St. Augustine: Divine Grace and Free Will
An in-depth look at the major doctrinal dispute between divine grace and free will, focusing on the teaching of St. Augustine.
# 98136 | 5,814 words | 11 sources | APA | 2007 |
Published on Sep 09, 2007 in Religion and Theology (The Bible) , Religion and Theology (Christianity) , Religion and Theology (General)
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This paper reviews, discusses and analyzes the teachings of St. Augustine. The paper reports that the teachings of St. Augustine expounded upon the relationship between the Divine Grace and human free will and the influence both have on the achievement of individual human salvation. According to the paper, Pelagius was St. Augustine's biggest rival, teaching that Divine Grace was not the sole necessity for achieving salvation.
Sample of Sources Used:
- Augustine. Augustine of Hippo, Selected Writings. Translated by Clark, Mary T. New York: Paulist Press, 1984.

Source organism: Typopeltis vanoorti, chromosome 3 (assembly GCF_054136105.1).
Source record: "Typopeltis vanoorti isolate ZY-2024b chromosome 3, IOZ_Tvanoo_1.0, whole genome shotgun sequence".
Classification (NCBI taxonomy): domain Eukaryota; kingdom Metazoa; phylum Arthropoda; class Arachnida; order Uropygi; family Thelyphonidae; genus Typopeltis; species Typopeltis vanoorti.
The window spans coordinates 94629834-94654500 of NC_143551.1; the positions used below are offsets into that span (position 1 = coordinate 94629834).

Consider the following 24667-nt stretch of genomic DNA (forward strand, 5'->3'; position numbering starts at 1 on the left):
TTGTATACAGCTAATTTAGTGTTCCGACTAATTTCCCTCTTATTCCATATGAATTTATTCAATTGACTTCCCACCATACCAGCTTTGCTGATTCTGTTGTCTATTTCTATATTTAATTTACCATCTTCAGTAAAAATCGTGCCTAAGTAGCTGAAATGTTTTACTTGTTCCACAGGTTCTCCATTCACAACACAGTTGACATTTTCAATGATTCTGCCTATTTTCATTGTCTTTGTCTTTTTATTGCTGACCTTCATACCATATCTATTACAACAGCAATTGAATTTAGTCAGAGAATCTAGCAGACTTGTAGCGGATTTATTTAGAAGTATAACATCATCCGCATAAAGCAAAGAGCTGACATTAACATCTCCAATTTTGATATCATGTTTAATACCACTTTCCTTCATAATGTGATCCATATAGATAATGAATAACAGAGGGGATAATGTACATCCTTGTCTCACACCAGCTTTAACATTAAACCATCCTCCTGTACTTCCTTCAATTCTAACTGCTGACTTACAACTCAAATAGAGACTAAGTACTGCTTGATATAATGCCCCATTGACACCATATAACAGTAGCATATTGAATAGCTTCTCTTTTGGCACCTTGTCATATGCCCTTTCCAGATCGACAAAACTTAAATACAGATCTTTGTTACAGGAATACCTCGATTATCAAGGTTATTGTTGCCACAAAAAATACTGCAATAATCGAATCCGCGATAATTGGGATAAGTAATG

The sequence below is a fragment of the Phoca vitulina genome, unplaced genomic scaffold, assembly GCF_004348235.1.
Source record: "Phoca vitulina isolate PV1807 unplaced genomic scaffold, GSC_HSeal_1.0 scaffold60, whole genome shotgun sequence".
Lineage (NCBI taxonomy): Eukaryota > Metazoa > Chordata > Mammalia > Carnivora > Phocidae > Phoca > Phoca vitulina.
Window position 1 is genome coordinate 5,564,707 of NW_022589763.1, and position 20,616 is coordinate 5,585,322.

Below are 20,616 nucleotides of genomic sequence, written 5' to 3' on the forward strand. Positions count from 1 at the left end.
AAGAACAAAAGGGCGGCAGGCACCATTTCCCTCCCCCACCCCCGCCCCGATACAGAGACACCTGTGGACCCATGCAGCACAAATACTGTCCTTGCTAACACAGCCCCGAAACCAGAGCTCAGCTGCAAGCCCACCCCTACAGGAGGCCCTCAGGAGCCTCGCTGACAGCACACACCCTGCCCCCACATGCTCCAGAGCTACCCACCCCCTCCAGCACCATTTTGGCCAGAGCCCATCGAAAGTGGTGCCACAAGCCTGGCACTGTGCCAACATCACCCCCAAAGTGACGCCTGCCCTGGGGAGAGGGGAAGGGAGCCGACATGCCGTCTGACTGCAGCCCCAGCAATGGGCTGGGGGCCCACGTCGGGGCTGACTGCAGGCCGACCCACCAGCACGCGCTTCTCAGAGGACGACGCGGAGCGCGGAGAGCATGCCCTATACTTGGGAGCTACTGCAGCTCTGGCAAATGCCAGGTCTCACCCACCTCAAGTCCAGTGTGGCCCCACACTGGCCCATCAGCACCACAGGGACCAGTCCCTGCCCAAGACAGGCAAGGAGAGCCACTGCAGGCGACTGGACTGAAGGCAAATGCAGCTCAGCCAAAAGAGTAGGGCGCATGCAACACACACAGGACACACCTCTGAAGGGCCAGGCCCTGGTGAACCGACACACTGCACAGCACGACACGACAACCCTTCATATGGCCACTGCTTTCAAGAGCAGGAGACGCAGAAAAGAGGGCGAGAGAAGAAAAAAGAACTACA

- Augustine. Confessions, Trans. Albert C. Outler, Ph.D, D.D. (1994, orig. pub. 1955).
- Augustine. De Trinitate. Translation. (No Date). URL: http://www.ccel.org/fathers2/NPNF1-03/npnf1-03-07.htm#P168_49840.
- Augustine. Four Anti-Pelagian Writings. Translated by Mourant, John A. and William J. Collinge. Washington, DC: Catholic University of America Press, 1992.
- Augustine, Saint. The City of God. Translated by Dods, Marcus D. D. New York: Modern Library, 1950.
Cite this Research Paper:
St. Augustine: Divine Grace and Free Will (2007, September 09) Retrieved December 05, 2023, from https://www.academon.com/research-paper/st-augustine-divine-grace-and-free-will-98136/
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